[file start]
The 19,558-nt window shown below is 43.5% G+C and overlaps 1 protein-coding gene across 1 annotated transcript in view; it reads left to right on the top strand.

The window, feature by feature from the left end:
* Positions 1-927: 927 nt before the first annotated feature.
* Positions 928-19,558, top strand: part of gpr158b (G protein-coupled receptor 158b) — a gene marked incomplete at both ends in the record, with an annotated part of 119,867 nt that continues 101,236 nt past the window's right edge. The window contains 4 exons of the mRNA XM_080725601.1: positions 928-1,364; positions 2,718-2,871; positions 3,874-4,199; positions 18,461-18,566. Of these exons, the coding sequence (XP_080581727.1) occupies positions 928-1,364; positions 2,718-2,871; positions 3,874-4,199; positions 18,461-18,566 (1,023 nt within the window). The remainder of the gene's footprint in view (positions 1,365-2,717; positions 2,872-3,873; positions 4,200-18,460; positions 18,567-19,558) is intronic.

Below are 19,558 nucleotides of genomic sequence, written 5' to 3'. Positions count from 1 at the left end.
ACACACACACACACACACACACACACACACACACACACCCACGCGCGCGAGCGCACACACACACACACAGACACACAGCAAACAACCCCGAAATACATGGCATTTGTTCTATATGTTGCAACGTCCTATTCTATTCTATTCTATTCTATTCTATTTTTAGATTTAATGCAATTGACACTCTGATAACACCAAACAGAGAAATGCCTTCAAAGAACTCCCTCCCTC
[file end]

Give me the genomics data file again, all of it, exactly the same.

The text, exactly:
The 19,558-nt window shown below is 43.5% G+C and overlaps 1 protein-coding gene across 1 annotated transcript in view; it reads left to right on the top strand.

The window, feature by feature from the left end:
* Positions 1-927: 927 nt before the first annotated feature.
* Positions 928-19,558, top strand: part of gpr158b (G protein-coupled receptor 158b) — a gene marked incomplete at both ends in the record, with an annotated part of 119,867 nt that continues 101,236 nt past the window's right edge. The window contains 4 exons of the mRNA XM_080725601.1: positions 928-1,364; positions 2,718-2,871; positions 3,874-4,199; positions 18,461-18,566. Of these exons, the coding sequence (XP_080581727.1) occupies positions 928-1,364; positions 2,718-2,871; positions 3,874-4,199; positions 18,461-18,566 (1,023 nt within the window). The remainder of the gene's footprint in view (positions 1,365-2,717; positions 2,872-3,873; positions 4,200-18,460; positions 18,567-19,558) is intronic.

Below are 19,558 nucleotides of genomic sequence, written 5' to 3'. Positions count from 1 at the left end.
ACACACACACACACACACACACACACACACACACACACCCACGCGCGCGAGCGCACACACACACACACAGACACACAGCAAACAACCCCGAAATACATGGCATTTGTTCTATATGTTGCAACGTCCTATTCTATTCTATTCTATTCTATTCTATTTTTAGATTTAATGCAATTGACACTCTGATAACACCAAACAGAGAAATGCCTTCAAAGAACTCCCTCCCTC